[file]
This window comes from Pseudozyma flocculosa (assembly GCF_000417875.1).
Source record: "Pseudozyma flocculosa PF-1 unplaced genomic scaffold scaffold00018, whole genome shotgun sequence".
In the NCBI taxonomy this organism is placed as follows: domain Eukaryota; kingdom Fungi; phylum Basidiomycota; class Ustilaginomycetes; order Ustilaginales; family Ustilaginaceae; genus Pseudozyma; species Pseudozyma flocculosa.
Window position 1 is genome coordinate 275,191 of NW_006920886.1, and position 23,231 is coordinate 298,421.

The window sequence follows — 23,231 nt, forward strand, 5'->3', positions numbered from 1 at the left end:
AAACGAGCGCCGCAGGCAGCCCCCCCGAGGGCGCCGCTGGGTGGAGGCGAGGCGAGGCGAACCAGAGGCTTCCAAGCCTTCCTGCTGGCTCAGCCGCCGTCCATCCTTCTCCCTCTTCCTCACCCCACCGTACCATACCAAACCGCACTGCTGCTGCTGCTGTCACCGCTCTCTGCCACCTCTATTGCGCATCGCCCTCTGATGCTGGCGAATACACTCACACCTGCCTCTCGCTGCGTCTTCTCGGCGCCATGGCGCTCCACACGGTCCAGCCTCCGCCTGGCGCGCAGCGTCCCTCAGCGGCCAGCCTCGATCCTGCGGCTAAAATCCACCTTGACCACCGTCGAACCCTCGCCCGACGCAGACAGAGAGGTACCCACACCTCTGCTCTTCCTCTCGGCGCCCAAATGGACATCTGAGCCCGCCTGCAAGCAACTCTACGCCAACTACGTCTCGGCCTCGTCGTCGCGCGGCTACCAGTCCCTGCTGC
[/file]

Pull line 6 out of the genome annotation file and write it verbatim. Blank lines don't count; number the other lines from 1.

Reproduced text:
AAACGAGCGCCGCAGGCAGCCCCCCCGAGGGCGCCGCTGGGTGGAGGCGAGGCGAGGCGAACCAGAGGCTTCCAAGCCTTCCTGCTGGCTCAGCCGCCGTCCATCCTTCTCCCTCTTCCTCACCCCACCGTACCATACCAAACCGCACTGCTGCTGCTGCTGTCACCGCTCTCTGCCACCTCTATTGCGCATCGCCCTCTGATGCTGGCGAATACACTCACACCTGCCTCTCGCTGCGTCTTCTCGGCGCCATGGCGCTCCACACGGTCCAGCCTCCGCCTGGCGCGCAGCGTCCCTCAGCGGCCAGCCTCGATCCTGCGGCTAAAATCCACCTTGACCACCGTCGAACCCTCGCCCGACGCAGACAGAGAGGTACCCACACCTCTGCTCTTCCTCTCGGCGCCCAAATGGACATCTGAGCCCGCCTGCAAGCAACTCTACGCCAACTACGTCTCGGCCTCGTCGTCGCGCGGCTACCAGTCCCTGCTGC